SC holds arresting accused not mandatory always

The Supreme Court observed if an arrest is made routine, it can cause “incalculable harm” to the reputation and self-esteem of a person as it emphasized that it is not mandatory to take the accused in custody at the time of filing a charge sheet.

A bench of Justices Sanjay Kishan Kaul and Hrishikesh Roy said: “If the Investigating Officer has no reason to believe that the accused will abscond or disobey summons and has, in fact, throughout cooperated with the investigation, we fail to appreciate why there should be a compulsion on the officer to arrest the accused.”

The bench emphasised if trial courts were to insist on the arrest of an accused as pre-requisite formality to take the charge sheet on record in view of the provisions of Section 170 of the Criminal Procedure Code (CrPC), then “we consider such a course misplaced and contrary to the very intent of Section 170 of the CrPC”.

It stressed that personal liberty is an important aspect of the constitutional mandate.

“The occasion to arrest an accused during investigation arises when custodial investigation becomes necessary or it is a heinous crime or where there is a possibility of influencing the witnesses or accused may abscond,” it noted.

The bench pointed out merely because an arrest can be made because it is lawful does not mandate that arrest must be made. “A distinction must be made between the existence of the power to arrest and the justification for exercise of it. If arrest is made routine, it can cause incalculable harm to the reputation and self-esteem of a person,” it added.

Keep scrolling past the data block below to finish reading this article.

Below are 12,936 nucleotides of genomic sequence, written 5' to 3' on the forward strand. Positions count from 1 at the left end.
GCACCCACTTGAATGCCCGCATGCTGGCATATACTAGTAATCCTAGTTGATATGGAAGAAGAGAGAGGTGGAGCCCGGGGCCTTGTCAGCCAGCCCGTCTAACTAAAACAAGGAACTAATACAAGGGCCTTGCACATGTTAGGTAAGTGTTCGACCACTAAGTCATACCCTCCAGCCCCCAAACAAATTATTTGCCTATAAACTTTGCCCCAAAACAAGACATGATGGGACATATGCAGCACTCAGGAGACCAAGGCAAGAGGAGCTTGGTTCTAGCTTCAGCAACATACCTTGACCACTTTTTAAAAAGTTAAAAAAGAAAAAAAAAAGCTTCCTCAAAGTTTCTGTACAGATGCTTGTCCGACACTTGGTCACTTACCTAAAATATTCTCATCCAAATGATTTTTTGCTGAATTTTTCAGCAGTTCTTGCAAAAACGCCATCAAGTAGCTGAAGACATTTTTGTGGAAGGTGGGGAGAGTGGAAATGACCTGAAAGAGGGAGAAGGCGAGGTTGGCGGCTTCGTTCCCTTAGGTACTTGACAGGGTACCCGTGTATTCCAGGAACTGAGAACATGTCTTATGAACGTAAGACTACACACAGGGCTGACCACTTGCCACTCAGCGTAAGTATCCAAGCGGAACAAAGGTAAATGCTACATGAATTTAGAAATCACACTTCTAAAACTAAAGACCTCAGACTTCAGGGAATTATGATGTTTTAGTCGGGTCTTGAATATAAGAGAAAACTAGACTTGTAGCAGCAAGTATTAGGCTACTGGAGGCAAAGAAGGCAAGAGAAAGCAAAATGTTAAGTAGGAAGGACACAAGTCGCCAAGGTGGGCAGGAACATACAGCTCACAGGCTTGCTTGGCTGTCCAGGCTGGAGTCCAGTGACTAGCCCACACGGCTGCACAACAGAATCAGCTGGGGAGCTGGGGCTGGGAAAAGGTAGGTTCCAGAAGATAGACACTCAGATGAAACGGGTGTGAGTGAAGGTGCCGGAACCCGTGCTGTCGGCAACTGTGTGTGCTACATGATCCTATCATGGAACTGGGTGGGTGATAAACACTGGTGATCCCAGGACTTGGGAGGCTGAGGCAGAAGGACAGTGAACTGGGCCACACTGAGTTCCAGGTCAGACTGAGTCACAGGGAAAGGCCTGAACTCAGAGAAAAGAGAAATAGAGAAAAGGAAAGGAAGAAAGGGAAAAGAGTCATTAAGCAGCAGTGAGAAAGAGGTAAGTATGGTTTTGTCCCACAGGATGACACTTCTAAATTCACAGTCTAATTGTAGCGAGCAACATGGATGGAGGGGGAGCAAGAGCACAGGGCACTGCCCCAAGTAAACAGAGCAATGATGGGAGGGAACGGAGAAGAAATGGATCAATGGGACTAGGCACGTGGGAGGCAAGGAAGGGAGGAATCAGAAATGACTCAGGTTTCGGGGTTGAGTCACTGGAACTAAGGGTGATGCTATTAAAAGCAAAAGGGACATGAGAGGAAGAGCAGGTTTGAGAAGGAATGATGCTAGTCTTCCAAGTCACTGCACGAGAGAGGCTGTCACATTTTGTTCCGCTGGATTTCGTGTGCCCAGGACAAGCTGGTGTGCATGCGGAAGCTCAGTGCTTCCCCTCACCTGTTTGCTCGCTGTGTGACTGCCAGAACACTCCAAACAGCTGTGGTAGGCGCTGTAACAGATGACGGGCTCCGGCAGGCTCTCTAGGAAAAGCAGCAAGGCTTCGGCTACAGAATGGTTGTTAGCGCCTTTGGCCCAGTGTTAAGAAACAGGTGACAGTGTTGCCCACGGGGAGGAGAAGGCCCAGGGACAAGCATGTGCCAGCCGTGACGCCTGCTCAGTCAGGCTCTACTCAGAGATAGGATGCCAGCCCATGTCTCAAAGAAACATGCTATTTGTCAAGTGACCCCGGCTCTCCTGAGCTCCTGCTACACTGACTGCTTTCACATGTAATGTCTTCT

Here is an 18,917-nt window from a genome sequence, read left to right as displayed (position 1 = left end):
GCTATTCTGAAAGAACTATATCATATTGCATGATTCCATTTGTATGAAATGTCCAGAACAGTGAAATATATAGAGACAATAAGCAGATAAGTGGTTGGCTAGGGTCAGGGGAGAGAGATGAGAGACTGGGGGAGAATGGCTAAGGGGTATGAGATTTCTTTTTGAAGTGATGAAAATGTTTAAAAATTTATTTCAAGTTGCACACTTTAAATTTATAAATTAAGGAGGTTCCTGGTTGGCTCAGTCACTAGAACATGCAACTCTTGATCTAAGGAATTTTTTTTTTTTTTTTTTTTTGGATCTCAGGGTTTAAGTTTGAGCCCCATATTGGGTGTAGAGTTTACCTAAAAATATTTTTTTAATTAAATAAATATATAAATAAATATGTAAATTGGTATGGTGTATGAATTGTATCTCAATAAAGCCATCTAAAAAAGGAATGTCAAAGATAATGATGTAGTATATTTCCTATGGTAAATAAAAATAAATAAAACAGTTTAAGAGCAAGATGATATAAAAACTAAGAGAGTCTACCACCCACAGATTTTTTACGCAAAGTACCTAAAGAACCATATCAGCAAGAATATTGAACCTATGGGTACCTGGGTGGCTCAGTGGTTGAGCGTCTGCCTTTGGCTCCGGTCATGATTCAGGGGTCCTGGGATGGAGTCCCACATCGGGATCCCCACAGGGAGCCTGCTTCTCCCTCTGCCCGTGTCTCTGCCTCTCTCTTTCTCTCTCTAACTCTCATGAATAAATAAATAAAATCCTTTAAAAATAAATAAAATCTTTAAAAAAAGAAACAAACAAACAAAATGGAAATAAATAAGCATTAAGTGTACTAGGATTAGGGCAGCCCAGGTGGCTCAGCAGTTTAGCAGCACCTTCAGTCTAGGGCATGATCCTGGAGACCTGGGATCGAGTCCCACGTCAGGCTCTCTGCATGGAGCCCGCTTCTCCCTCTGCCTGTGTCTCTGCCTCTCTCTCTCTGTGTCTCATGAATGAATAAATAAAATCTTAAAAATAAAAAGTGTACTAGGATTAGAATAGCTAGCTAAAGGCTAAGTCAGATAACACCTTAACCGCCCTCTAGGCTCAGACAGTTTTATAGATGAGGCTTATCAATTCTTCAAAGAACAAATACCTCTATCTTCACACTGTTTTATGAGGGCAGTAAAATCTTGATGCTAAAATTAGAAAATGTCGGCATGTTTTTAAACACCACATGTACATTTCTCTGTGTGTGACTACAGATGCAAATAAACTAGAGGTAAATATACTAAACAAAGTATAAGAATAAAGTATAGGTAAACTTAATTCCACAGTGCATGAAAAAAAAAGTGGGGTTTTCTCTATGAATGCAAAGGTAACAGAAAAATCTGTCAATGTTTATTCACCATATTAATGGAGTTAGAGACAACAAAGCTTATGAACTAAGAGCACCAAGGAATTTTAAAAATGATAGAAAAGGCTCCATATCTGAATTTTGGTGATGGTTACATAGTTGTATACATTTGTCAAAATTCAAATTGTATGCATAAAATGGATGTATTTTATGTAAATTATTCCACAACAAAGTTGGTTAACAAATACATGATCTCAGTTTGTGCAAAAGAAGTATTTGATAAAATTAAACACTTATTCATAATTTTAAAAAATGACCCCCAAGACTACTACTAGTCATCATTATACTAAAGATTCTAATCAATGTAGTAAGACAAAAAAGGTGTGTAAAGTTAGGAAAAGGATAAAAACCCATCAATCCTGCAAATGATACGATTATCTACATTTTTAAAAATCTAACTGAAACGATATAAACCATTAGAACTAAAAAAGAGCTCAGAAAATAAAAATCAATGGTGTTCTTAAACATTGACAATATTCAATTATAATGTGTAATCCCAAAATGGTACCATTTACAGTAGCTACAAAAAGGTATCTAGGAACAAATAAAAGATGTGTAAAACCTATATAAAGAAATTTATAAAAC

Dealing with Section 170 of the CrPC, the court said the word “custody” appearing there does not contemplate either police or judicial custody, instead it merely connotes the presentation of the accused by the investigating officer before the court while filing the charge sheet.

The top court passed the order on an appeal filed by Siddharth challenging the arrest memo issued against him in an FIR lodged seven years ago in Uttar Pradesh.

The bench said in this case, the appellant has joined the investigation, investigation has been completed, and he has been roped in after seven years of registration of the FIR. “We can think of no reason why at this stage he must be arrested before the charge sheet is taken on record,” said the bench.

Source: IANS